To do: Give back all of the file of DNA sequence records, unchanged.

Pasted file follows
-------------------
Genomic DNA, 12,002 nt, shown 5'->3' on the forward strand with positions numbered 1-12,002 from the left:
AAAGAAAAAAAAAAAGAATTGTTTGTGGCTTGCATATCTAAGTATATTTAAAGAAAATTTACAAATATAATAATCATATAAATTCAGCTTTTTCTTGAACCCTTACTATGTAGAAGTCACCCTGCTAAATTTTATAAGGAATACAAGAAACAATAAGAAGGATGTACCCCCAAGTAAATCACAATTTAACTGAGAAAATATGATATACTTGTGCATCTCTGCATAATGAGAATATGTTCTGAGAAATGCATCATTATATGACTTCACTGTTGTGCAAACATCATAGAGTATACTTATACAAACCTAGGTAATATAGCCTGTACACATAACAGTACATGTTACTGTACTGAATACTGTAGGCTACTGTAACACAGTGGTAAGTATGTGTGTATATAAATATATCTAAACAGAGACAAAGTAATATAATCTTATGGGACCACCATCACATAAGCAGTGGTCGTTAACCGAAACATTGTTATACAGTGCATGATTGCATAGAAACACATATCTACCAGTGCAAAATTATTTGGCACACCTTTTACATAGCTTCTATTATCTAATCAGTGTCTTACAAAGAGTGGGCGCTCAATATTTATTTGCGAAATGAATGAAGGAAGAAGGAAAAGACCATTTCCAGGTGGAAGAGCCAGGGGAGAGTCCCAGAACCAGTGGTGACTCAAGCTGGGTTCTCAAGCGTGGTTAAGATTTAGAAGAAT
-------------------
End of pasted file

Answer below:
Genomic DNA, 12,002 nt, shown 5'->3' on the forward strand with positions numbered 1-12,002 from the left:
AAAGAAAAAAAAAAAGAATTGTTTGTGGCTTGCATATCTAAGTATATTTAAAGAAAATTTACAAATATAATAATCATATAAATTCAGCTTTTTCTTGAACCCTTACTATGTAGAAGTCACCCTGCTAAATTTTATAAGGAATACAAGAAACAATAAGAAGGATGTACCCCCAAGTAAATCACAATTTAACTGAGAAAATATGATATACTTGTGCATCTCTGCATAATGAGAATATGTTCTGAGAAATGCATCATTATATGACTTCACTGTTGTGCAAACATCATAGAGTATACTTATACAAACCTAGGTAATATAGCCTGTACACATAACAGTACATGTTACTGTACTGAATACTGTAGGCTACTGTAACACAGTGGTAAGTATGTGTGTATATAAATATATCTAAACAGAGACAAAGTAATATAATCTTATGGGACCACCATCACATAAGCAGTGGTCGTTAACCGAAACATTGTTATACAGTGCATGATTGCATAGAAACACATATCTACCAGTGCAAAATTATTTGGCACACCTTTTACATAGCTTCTATTATCTAATCAGTGTCTTACAAAGAGTGGGCGCTCAATATTTATTTGCGAAATGAATGAAGGAAGAAGGAAAAGACCATTTCCAGGTGGAAGAGCCAGGGGAGAGTCCCAGAACCAGTGGTGACTCAAGCTGGGTTCTCAAGCGTGGTTAAGATTTAGAAGAAT